A different twit shows the second meaning for the expression hit and miss. This time, we have someone speaking harshly about an actor and his works. The twit goes: He's not done anything funny since his last movie, and that was largely hit and miss. What does that mean? He was saying the only funny movie that actor's been part of was a success that happened by total chance, that is to say, by pure luck. There's another thing that's commonly called hit and miss. You know weather forecasting? it's become more accurate over the past years, but it used to be very hit and miss. It was as likely to be bad as to be good and people couldn't really trust it very much. Do you have your own examples? Leave us in the comment section bellow. See you!

O que significa a expressão "for old times' sake"?

People like to remember old memories right? There's even a very known saying that goes like "remembering is living", which in Portuguese would be something like "relembrar é viver". Old memories are also related to loved people that are no longer too close to you. For example, you had a very good childhood, but all your friends from the past have disappeared and the only thing left now are your memories. Suppose one day, while you're walking down the street, you run into a childhood friend you haven't seen in many years. It takes you a while to recognize him, but soon as it hits you that's your old friend, you run up to him for a very warm greeting. You try to do some catching up, but there's very much to tell. That's when you say: Do you want to have lunch together sometime, just for old times' sake?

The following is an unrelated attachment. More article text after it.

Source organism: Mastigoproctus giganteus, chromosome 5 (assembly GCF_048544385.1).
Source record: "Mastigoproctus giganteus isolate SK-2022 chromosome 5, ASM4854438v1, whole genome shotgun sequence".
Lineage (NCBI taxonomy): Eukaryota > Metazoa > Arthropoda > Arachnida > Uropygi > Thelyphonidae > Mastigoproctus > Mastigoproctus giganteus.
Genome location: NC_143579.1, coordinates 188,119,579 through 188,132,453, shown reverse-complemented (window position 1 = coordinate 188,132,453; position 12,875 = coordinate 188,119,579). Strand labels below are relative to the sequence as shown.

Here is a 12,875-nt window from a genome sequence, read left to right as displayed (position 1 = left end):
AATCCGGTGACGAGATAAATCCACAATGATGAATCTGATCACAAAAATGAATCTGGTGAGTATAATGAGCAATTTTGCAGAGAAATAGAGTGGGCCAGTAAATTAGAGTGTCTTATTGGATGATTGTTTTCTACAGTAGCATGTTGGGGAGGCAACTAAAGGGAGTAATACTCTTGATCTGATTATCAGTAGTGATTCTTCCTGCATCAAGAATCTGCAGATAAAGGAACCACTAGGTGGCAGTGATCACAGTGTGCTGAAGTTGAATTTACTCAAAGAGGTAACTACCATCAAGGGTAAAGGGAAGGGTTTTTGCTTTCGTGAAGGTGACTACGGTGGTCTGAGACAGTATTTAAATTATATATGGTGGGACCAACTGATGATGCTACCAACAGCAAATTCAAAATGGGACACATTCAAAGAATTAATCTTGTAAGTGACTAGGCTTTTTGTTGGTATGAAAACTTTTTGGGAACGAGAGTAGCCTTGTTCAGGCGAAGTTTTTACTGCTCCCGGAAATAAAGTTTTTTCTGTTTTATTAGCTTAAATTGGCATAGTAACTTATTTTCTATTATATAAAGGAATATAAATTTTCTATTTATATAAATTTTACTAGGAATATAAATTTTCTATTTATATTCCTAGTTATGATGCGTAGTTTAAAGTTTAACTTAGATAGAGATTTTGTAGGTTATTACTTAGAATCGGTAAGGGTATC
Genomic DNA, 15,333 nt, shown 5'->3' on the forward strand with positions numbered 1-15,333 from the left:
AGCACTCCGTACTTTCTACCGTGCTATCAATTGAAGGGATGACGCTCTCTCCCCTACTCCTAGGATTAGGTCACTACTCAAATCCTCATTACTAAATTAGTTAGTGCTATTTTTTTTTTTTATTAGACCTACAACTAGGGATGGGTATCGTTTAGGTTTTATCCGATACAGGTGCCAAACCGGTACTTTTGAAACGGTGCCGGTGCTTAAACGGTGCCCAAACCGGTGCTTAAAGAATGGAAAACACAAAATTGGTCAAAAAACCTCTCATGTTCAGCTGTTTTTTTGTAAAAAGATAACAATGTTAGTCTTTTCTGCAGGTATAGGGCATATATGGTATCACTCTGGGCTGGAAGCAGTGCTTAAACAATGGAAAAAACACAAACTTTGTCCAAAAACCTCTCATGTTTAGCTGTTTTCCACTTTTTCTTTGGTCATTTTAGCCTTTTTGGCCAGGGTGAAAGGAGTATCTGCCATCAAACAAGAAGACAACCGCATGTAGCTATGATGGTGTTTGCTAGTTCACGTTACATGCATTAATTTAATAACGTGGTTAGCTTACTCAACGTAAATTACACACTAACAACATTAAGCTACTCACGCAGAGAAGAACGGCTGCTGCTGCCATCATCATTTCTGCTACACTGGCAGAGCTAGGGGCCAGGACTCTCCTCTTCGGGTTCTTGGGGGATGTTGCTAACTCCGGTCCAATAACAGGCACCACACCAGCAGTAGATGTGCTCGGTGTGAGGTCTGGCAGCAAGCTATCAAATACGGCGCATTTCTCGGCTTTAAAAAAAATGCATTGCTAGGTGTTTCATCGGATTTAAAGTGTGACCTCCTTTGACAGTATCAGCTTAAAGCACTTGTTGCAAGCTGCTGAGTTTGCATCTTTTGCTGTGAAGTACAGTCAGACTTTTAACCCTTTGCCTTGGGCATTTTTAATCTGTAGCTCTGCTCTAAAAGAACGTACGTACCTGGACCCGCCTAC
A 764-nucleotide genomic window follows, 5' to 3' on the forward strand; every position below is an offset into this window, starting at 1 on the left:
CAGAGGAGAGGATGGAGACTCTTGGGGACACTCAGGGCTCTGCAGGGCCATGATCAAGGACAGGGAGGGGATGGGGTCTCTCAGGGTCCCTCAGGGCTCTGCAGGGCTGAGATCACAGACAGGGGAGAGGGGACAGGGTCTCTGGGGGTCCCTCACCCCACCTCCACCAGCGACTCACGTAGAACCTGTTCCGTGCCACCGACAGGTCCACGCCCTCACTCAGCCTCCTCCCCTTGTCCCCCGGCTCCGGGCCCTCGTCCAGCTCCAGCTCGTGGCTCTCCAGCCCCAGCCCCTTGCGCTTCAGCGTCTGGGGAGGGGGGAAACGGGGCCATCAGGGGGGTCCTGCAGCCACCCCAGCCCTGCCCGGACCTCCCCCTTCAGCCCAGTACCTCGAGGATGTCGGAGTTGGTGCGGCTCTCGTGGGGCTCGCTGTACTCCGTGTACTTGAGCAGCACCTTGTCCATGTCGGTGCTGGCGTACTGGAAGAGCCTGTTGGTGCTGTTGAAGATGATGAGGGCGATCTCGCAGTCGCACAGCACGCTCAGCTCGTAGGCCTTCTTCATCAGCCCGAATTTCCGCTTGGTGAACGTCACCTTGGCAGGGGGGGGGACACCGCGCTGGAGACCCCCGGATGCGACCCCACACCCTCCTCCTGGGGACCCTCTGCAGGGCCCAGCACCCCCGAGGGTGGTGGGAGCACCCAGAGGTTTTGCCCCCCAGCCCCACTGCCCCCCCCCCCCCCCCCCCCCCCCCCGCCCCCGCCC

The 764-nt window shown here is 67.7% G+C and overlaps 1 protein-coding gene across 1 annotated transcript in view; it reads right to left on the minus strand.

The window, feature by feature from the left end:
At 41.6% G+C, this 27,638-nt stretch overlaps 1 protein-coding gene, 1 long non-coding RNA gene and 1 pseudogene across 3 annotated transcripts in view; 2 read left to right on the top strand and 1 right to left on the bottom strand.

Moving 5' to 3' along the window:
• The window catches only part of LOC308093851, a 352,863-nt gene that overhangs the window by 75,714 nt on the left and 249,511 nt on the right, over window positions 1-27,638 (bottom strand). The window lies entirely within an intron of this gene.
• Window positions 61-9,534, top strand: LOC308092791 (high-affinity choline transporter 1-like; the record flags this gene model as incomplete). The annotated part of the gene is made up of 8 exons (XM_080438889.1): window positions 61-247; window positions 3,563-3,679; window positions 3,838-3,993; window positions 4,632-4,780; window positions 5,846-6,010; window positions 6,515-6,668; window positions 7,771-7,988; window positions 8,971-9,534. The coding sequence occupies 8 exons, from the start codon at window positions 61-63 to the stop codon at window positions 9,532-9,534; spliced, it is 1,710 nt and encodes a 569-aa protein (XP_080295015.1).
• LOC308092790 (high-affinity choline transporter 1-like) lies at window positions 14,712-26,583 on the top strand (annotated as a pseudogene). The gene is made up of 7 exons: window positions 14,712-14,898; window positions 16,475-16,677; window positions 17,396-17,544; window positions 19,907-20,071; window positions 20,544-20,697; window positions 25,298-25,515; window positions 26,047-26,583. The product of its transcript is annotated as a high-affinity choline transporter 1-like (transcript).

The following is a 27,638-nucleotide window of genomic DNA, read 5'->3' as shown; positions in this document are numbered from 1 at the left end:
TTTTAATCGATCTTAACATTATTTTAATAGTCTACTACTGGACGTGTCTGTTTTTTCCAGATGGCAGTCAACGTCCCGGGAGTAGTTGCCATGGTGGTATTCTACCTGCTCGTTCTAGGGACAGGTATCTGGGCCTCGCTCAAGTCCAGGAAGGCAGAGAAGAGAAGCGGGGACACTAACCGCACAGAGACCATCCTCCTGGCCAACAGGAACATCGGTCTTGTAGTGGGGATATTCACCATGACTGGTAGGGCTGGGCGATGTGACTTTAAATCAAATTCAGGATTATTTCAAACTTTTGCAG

When you do something for old times' sake, you do it as a way to remember a happy time in your past. Maybe you and your friend used to go out a lot in your childhood, but now for some reason you can't get together as often. So, for old times' sake, you have lunch together and catch up on each other's news. Speaking of which, if you know and like the american sitcom "Friends", you also must know that since its final episode, which was about 10 years ago, fans have expected them to reunite on the screen someday just for old times' sake. The thing is, Friends was such a huge success in the past. Putting the cast together just for one last time would be a very good idea, but I'm afraid that's never going to happen. That's it for today guys. Take care!

sábado, 17 de maio de 2014

Você sabe o que significa o termo "backseat driver"?

The idiom of the day called my attention in a special way because I know someone who's a real backseat driver: my mom. I don't have my licence yet, but my brother's had his for a while and since the very first day he stepped into a car to drive, my mom's been giving him instructions from the backseat although she can't drive herself. In English, we call someone like that a backseat driver. Those are the people who continuously tell the driver how they should drive and can be very annoying at times. Do you know anyone like that?